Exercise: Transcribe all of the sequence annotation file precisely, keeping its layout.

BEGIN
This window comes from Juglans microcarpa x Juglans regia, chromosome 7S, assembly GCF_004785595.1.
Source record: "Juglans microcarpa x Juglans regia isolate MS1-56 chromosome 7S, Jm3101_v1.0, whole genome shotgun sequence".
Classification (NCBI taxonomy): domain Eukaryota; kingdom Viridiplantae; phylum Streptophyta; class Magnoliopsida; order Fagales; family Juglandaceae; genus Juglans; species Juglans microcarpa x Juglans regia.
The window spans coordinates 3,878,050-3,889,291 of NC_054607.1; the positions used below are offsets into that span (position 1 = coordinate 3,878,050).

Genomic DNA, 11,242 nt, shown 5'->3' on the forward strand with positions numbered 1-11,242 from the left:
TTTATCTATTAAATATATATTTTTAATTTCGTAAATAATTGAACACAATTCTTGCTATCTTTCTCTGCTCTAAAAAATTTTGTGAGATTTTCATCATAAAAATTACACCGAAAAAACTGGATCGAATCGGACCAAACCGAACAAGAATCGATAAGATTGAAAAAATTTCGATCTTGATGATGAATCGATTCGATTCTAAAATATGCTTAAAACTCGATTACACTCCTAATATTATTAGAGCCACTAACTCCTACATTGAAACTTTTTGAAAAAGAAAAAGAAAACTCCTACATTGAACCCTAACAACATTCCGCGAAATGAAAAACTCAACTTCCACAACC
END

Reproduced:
This window comes from Juglans microcarpa x Juglans regia, chromosome 7S, assembly GCF_004785595.1.
Source record: "Juglans microcarpa x Juglans regia isolate MS1-56 chromosome 7S, Jm3101_v1.0, whole genome shotgun sequence".
Classification (NCBI taxonomy): domain Eukaryota; kingdom Viridiplantae; phylum Streptophyta; class Magnoliopsida; order Fagales; family Juglandaceae; genus Juglans; species Juglans microcarpa x Juglans regia.
The window spans coordinates 3,878,050-3,889,291 of NC_054607.1; the positions used below are offsets into that span (position 1 = coordinate 3,878,050).

Genomic DNA, 11,242 nt, shown 5'->3' on the forward strand with positions numbered 1-11,242 from the left:
TTTATCTATTAAATATATATTTTTAATTTCGTAAATAATTGAACACAATTCTTGCTATCTTTCTCTGCTCTAAAAAATTTTGTGAGATTTTCATCATAAAAATTACACCGAAAAAACTGGATCGAATCGGACCAAACCGAACAAGAATCGATAAGATTGAAAAAATTTCGATCTTGATGATGAATCGATTCGATTCTAAAATATGCTTAAAACTCGATTACACTCCTAATATTATTAGAGCCACTAACTCCTACATTGAAACTTTTTGAAAAAGAAAAAGAAAACTCCTACATTGAACCCTAACAACATTCCGCGAAATGAAAAACTCAACTTCCACAACC